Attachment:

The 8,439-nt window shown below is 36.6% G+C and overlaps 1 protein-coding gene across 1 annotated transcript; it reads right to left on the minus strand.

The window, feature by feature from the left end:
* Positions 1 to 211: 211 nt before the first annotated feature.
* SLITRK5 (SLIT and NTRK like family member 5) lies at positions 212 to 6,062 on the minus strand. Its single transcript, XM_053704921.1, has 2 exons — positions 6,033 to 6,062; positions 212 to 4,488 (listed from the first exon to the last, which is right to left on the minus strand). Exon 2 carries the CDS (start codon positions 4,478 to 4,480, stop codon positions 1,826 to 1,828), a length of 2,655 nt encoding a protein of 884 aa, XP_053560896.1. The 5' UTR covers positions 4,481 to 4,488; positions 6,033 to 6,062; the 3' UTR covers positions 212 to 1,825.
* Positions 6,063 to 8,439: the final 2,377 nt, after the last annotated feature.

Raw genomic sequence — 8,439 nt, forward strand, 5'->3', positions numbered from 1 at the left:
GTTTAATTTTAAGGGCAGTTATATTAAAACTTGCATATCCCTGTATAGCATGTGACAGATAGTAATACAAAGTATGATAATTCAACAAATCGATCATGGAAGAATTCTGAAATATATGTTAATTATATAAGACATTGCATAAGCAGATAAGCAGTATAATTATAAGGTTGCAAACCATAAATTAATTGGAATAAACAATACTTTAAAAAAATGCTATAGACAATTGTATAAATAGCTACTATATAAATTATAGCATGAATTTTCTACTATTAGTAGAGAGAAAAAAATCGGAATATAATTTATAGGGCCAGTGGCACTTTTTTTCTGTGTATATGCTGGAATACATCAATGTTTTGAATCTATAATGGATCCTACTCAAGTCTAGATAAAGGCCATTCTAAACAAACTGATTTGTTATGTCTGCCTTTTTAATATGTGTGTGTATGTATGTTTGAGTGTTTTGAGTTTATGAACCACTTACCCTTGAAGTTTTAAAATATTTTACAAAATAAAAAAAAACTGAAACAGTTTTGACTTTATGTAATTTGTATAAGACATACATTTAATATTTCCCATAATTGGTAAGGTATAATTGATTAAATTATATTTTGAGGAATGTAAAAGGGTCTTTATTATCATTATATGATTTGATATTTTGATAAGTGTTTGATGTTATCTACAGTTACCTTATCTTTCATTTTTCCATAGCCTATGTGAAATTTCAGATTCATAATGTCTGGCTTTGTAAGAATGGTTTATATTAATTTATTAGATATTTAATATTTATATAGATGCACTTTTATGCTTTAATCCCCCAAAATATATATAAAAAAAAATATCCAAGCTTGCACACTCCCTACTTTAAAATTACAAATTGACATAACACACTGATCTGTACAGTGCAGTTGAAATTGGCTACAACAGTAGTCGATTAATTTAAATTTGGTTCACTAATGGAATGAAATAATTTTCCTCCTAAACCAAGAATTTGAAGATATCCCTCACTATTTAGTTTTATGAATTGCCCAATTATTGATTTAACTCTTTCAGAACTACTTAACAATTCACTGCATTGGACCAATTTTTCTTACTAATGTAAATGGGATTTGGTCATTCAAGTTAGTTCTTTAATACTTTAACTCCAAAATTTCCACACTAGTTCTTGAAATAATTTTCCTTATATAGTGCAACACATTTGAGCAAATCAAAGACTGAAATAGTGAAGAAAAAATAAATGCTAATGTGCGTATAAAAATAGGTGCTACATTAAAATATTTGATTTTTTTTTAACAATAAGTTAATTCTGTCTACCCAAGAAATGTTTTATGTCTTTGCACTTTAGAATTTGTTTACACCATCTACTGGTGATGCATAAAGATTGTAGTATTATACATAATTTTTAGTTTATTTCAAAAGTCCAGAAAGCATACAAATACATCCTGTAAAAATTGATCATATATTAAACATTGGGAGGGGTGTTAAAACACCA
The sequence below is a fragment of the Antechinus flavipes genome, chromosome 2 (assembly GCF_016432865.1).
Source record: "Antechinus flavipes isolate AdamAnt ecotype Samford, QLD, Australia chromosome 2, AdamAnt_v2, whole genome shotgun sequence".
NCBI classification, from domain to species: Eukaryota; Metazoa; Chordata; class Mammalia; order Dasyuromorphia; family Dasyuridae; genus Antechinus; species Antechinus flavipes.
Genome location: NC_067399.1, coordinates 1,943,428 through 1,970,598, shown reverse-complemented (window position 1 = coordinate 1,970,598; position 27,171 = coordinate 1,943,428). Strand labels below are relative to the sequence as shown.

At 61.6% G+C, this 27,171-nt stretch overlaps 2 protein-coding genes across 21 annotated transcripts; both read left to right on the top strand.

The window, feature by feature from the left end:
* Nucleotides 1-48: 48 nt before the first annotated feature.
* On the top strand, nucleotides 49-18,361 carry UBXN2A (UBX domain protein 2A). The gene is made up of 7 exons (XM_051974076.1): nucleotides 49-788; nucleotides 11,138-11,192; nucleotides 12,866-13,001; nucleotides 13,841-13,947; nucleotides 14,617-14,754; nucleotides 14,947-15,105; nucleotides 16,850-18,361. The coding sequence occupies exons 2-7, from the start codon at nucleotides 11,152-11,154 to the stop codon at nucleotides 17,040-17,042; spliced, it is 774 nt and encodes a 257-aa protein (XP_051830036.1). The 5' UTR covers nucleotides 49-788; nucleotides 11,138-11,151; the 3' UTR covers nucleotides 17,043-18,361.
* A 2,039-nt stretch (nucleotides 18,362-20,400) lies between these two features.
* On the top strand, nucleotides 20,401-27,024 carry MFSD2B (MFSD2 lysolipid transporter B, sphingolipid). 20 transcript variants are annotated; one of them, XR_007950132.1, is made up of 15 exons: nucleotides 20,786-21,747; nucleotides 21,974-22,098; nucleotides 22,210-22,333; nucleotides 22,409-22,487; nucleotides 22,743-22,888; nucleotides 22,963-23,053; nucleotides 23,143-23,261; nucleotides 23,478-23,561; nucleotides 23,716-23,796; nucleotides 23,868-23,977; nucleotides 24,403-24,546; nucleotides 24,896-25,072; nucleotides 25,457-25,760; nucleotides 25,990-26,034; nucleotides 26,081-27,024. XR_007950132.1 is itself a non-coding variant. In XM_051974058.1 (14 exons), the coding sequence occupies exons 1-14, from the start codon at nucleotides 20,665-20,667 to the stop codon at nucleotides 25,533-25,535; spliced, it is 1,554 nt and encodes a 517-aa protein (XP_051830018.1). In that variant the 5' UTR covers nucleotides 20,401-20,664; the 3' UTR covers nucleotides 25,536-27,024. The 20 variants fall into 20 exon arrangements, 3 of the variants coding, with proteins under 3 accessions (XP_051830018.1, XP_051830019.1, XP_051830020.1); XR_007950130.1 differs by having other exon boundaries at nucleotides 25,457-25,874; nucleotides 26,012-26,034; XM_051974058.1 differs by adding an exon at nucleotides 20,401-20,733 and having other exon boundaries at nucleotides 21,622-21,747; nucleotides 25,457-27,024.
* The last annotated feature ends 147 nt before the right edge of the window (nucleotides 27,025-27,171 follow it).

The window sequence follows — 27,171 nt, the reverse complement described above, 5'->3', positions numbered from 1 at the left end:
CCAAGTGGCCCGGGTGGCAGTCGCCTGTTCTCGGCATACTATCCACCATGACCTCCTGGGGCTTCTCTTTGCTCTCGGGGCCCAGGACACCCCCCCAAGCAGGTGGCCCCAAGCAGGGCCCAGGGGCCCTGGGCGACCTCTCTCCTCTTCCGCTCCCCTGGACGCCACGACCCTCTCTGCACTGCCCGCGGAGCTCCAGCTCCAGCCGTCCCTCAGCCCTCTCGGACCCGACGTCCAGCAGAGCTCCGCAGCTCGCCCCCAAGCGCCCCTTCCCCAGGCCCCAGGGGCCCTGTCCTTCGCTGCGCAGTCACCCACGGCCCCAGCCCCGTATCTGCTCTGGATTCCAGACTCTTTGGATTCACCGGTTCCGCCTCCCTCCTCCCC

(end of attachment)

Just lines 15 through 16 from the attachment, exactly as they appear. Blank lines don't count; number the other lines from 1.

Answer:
* On the top strand, nucleotides 49-18,361 carry UBXN2A (UBX domain protein 2A). The gene is made up of 7 exons (XM_051974076.1): nucleotides 49-788; nucleotides 11,138-11,192; nucleotides 12,866-13,001; nucleotides 13,841-13,947; nucleotides 14,617-14,754; nucleotides 14,947-15,105; nucleotides 16,850-18,361. The coding sequence occupies exons 2-7, from the start codon at nucleotides 11,152-11,154 to the stop codon at nucleotides 17,040-17,042; spliced, it is 774 nt and encodes a 257-aa protein (XP_051830036.1). The 5' UTR covers nucleotides 49-788; nucleotides 11,138-11,151; the 3' UTR covers nucleotides 17,043-18,361.
* A 2,039-nt stretch (nucleotides 18,362-20,400) lies between these two features.